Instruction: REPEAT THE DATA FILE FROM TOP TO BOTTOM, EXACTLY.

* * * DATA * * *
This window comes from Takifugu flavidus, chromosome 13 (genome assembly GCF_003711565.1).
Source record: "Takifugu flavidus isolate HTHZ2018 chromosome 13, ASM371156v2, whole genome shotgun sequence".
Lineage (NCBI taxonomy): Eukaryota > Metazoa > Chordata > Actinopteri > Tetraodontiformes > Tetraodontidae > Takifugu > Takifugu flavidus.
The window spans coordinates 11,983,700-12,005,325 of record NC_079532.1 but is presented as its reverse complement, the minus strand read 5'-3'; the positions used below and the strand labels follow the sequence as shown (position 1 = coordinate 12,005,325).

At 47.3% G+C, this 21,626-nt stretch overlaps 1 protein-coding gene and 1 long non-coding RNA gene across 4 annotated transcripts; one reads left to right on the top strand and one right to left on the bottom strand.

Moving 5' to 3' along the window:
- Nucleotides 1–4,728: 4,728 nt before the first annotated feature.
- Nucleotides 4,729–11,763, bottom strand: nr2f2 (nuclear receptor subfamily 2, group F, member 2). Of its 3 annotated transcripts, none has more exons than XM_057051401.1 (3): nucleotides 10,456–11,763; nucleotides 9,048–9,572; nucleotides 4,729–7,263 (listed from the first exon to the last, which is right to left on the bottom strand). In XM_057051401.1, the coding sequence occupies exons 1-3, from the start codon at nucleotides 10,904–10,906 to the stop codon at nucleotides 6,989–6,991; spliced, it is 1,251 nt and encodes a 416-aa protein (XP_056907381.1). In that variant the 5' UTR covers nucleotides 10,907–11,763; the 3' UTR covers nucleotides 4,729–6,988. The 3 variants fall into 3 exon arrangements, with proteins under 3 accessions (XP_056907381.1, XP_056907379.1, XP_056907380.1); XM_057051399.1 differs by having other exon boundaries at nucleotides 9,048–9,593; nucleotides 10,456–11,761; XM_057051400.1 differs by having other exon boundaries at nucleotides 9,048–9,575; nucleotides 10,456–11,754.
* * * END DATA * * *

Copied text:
This window comes from Takifugu flavidus, chromosome 13 (genome assembly GCF_003711565.1).
Source record: "Takifugu flavidus isolate HTHZ2018 chromosome 13, ASM371156v2, whole genome shotgun sequence".
Lineage (NCBI taxonomy): Eukaryota > Metazoa > Chordata > Actinopteri > Tetraodontiformes > Tetraodontidae > Takifugu > Takifugu flavidus.
The window spans coordinates 11,983,700-12,005,325 of record NC_079532.1 but is presented as its reverse complement, the minus strand read 5'-3'; the positions used below and the strand labels follow the sequence as shown (position 1 = coordinate 12,005,325).

At 47.3% G+C, this 21,626-nt stretch overlaps 1 protein-coding gene and 1 long non-coding RNA gene across 4 annotated transcripts; one reads left to right on the top strand and one right to left on the bottom strand.

Moving 5' to 3' along the window:
- Nucleotides 1–4,728: 4,728 nt before the first annotated feature.
- Nucleotides 4,729–11,763, bottom strand: nr2f2 (nuclear receptor subfamily 2, group F, member 2). Of its 3 annotated transcripts, none has more exons than XM_057051401.1 (3): nucleotides 10,456–11,763; nucleotides 9,048–9,572; nucleotides 4,729–7,263 (listed from the first exon to the last, which is right to left on the bottom strand). In XM_057051401.1, the coding sequence occupies exons 1-3, from the start codon at nucleotides 10,904–10,906 to the stop codon at nucleotides 6,989–6,991; spliced, it is 1,251 nt and encodes a 416-aa protein (XP_056907381.1). In that variant the 5' UTR covers nucleotides 10,907–11,763; the 3' UTR covers nucleotides 4,729–6,988. The 3 variants fall into 3 exon arrangements, with proteins under 3 accessions (XP_056907381.1, XP_056907379.1, XP_056907380.1); XM_057051399.1 differs by having other exon boundaries at nucleotides 9,048–9,593; nucleotides 10,456–11,761; XM_057051400.1 differs by having other exon boundaries at nucleotides 9,048–9,575; nucleotides 10,456–11,754.